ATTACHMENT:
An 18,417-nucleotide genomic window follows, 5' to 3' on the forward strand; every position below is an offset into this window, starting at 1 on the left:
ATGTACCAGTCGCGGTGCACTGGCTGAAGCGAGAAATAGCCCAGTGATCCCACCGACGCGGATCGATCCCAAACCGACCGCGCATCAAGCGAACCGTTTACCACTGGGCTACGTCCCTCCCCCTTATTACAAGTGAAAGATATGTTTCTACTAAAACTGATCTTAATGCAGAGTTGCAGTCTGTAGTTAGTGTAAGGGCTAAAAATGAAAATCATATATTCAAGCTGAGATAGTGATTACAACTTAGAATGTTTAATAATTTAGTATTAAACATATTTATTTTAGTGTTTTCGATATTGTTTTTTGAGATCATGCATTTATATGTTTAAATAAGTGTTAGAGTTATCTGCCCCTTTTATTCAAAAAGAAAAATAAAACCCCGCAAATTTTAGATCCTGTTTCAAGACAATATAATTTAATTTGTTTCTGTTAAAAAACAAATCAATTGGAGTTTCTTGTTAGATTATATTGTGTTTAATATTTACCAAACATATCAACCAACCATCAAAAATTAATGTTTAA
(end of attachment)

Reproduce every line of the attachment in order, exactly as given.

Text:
An 18,417-nucleotide genomic window follows, 5' to 3' on the forward strand; every position below is an offset into this window, starting at 1 on the left:
ATGTACCAGTCGCGGTGCACTGGCTGAAGCGAGAAATAGCCCAGTGATCCCACCGACGCGGATCGATCCCAAACCGACCGCGCATCAAGCGAACCGTTTACCACTGGGCTACGTCCCTCCCCCTTATTACAAGTGAAAGATATGTTTCTACTAAAACTGATCTTAATGCAGAGTTGCAGTCTGTAGTTAGTGTAAGGGCTAAAAATGAAAATCATATATTCAAGCTGAGATAGTGATTACAACTTAGAATGTTTAATAATTTAGTATTAAACATATTTATTTTAGTGTTTTCGATATTGTTTTTTGAGATCATGCATTTATATGTTTAAATAAGTGTTAGAGTTATCTGCCCCTTTTATTCAAAAAGAAAAATAAAACCCCGCAAATTTTAGATCCTGTTTCAAGACAATATAATTTAATTTGTTTCTGTTAAAAAACAAATCAATTGGAGTTTCTTGTTAGATTATATTGTGTTTAATATTTACCAAACATATCAACCAACCATCAAAAATTAATGTTTAA